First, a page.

Accounting in Quantitative Finance

Is knowledge of accounting important in the field of quantitative finance?  We found some interesting discussions.

A poster believes that it is important:

Accounting is a vital skill if you end up in a managerial position, and unless your career goal is to always be a cog in someone else’s clockwork, then you will eventually find yourself in a managerial/senior partnership position even through quant research. I still play a critical role in my firm’s quant strategies team, but here’s a few things I’ve had to do that relate to accounting that you’d find common on the buy-side:

    Fighting those inconsistencies in our PBs/clearing firms’ trade execution reports.

accounting for financial derivatives

    Negotiating fund administrators’ fee structures and services and interfacing their platform(s) with our internal tools.

    Voting on the decision whether to take incentive fees or allocations.

    Voting on the decision on 475(f) election (at a multi-asset class hedge fund, where the proportion of short-term gain isn’t immediately clear and knowledge of individual strategies’ PnL was important in making this decision).

    Defending a cap table and business valuation (merger of two prop firms).

    Voting on a decision whether to restructure our fund management company as an LP (this was intricately tied to our partners’ bonuses, because of changes to NII and SE tax policy arising from the Affordable Care Act).

Now, purely on the quant research and strategy development end, accounting is an extremely useful skill for obtaining and scrubbing your primary data source for trading decisions:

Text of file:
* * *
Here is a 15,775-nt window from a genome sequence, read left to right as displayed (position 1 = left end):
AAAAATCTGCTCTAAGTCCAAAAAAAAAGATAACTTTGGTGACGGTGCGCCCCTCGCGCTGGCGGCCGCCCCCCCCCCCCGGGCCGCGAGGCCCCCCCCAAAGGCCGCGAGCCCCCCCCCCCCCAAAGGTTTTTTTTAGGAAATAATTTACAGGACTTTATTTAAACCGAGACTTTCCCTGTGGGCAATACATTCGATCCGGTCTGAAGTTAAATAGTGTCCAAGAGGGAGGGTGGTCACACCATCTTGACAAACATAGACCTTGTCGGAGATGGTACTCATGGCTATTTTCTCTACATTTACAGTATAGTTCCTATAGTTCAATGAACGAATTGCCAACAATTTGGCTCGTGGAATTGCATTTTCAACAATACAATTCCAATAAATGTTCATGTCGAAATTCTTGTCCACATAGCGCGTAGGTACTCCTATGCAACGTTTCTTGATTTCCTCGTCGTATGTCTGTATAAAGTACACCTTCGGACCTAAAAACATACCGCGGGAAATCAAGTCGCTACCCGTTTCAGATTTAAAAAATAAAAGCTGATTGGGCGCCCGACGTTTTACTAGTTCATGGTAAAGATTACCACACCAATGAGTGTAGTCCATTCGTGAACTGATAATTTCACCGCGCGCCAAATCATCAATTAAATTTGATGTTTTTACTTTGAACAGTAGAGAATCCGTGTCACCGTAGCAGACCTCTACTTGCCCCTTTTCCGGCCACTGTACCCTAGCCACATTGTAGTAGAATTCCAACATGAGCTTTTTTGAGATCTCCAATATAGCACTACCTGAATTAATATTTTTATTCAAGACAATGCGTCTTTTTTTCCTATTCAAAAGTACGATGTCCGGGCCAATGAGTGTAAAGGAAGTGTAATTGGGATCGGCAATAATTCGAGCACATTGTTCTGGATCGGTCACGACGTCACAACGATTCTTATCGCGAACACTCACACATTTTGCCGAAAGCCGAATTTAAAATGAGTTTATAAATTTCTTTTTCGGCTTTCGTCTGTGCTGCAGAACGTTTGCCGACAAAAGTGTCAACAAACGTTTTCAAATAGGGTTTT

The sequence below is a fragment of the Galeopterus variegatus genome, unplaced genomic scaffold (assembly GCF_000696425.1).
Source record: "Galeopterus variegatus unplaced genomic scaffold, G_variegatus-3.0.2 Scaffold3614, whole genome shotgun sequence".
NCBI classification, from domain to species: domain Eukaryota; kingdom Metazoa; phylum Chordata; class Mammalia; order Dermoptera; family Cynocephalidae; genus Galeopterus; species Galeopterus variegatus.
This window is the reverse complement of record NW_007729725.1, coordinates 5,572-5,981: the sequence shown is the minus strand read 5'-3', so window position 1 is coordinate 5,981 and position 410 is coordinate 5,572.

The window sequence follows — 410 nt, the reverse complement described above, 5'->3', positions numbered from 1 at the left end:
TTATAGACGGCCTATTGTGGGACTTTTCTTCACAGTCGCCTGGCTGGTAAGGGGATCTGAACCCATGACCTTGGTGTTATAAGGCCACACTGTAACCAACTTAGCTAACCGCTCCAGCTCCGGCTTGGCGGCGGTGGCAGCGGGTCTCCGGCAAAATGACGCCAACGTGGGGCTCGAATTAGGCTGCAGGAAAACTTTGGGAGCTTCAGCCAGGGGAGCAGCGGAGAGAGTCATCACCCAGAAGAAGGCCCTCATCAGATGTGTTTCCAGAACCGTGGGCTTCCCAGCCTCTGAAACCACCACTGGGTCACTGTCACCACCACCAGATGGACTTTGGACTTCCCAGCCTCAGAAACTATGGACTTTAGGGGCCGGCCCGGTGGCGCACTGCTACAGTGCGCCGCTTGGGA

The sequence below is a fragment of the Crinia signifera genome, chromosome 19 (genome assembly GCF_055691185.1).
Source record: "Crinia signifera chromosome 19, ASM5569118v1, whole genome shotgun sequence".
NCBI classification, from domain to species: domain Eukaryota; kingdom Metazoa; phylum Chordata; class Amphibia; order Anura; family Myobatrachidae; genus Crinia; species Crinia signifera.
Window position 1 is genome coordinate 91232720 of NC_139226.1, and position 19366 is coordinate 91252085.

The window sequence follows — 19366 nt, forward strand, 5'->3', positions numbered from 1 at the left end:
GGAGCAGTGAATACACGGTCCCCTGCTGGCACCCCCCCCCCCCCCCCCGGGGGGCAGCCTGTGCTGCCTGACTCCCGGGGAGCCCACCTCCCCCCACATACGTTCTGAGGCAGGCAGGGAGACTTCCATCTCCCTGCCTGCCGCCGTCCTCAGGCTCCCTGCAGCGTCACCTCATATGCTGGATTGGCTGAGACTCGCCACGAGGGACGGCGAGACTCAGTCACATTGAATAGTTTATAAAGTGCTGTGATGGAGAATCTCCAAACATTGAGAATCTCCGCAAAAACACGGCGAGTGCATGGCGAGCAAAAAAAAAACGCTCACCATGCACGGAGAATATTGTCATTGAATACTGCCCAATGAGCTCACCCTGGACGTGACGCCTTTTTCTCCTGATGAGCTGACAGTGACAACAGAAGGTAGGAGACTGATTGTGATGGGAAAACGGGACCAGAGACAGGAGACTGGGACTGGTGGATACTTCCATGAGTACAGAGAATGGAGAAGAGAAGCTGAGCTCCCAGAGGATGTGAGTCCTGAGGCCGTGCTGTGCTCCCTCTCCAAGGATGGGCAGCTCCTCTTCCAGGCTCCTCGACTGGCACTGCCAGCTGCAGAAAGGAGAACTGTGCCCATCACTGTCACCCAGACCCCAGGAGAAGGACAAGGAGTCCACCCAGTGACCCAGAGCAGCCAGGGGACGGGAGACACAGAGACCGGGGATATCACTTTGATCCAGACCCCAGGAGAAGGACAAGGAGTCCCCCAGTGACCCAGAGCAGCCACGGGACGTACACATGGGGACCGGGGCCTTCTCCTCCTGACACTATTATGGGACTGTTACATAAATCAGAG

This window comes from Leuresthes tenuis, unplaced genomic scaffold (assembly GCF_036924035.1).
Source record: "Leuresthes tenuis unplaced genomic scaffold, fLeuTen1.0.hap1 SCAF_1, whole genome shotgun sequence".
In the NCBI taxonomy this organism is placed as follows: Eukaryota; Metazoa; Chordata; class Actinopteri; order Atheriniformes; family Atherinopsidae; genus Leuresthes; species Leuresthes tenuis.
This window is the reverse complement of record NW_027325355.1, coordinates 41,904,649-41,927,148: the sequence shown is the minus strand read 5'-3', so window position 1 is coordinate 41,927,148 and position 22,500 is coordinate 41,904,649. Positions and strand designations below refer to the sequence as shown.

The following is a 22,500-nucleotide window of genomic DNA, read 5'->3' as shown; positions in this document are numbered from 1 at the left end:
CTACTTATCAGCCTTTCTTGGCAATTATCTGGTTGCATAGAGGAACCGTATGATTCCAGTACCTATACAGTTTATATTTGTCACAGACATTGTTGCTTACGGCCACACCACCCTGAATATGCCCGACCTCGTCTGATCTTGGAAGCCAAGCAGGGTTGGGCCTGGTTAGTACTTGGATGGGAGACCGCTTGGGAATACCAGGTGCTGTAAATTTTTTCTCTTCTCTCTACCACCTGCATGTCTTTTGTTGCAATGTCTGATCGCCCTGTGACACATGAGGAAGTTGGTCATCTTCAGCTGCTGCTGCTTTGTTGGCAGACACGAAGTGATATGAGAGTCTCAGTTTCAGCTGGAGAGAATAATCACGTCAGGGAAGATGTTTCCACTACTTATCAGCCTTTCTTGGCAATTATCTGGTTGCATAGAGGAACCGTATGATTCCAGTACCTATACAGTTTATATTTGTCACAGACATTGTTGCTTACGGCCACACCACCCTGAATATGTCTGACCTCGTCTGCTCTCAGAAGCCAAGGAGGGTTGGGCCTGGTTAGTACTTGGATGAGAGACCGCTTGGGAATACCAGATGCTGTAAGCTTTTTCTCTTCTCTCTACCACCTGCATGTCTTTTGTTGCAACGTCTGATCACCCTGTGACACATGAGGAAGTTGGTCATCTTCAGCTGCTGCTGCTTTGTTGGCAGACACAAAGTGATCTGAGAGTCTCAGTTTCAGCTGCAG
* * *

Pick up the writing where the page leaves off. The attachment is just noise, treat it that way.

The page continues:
Price-moving information, e.g. book value, debt/equity ratio, operating income to interest expenses, could be contained in unstructured accounting statements.

    Trading opportunities could arise from discrepancies due to reporting practices, e.g. mark-to-market, mark-to-close etc.

    Trading opportunities could arise from accounting inconsistencies, e.g. miscategorization.

    Market price of assets may be overestimated/underestimated significantly if they are based on expected future cash flows.

    Valuation based on discounted cash flow. Read more

While other reader believes that it’s not important.

A quant may find accounting useful occasionally but it is really tangential knowledge. I would not consider typical financial or managerial accounting as pre requisites for a Quant Fin program.

That said, certain quants in fixed income or credit do end up dealing with intricacy of cash flows. Accounting background will help in those scenarios.

The following poster has a more balanced view,

Even though the other answer points out that with accounting and finance you can make a lot of money and you might not have to be such a nerd, if you can however obtain a quantitative background, it will only act as benefit in your later financial career. Even if you would like to remain in accounting in Finance.

Back in Europe when I did my quantitative degree, we’ve had a few guys who did a double degree in accounting and quantitative finance. Some ended up accountants, others as quants and investment bankers. Ultimately they all ended up with good salary and good jobs. Read more

So what do you think? Let us know

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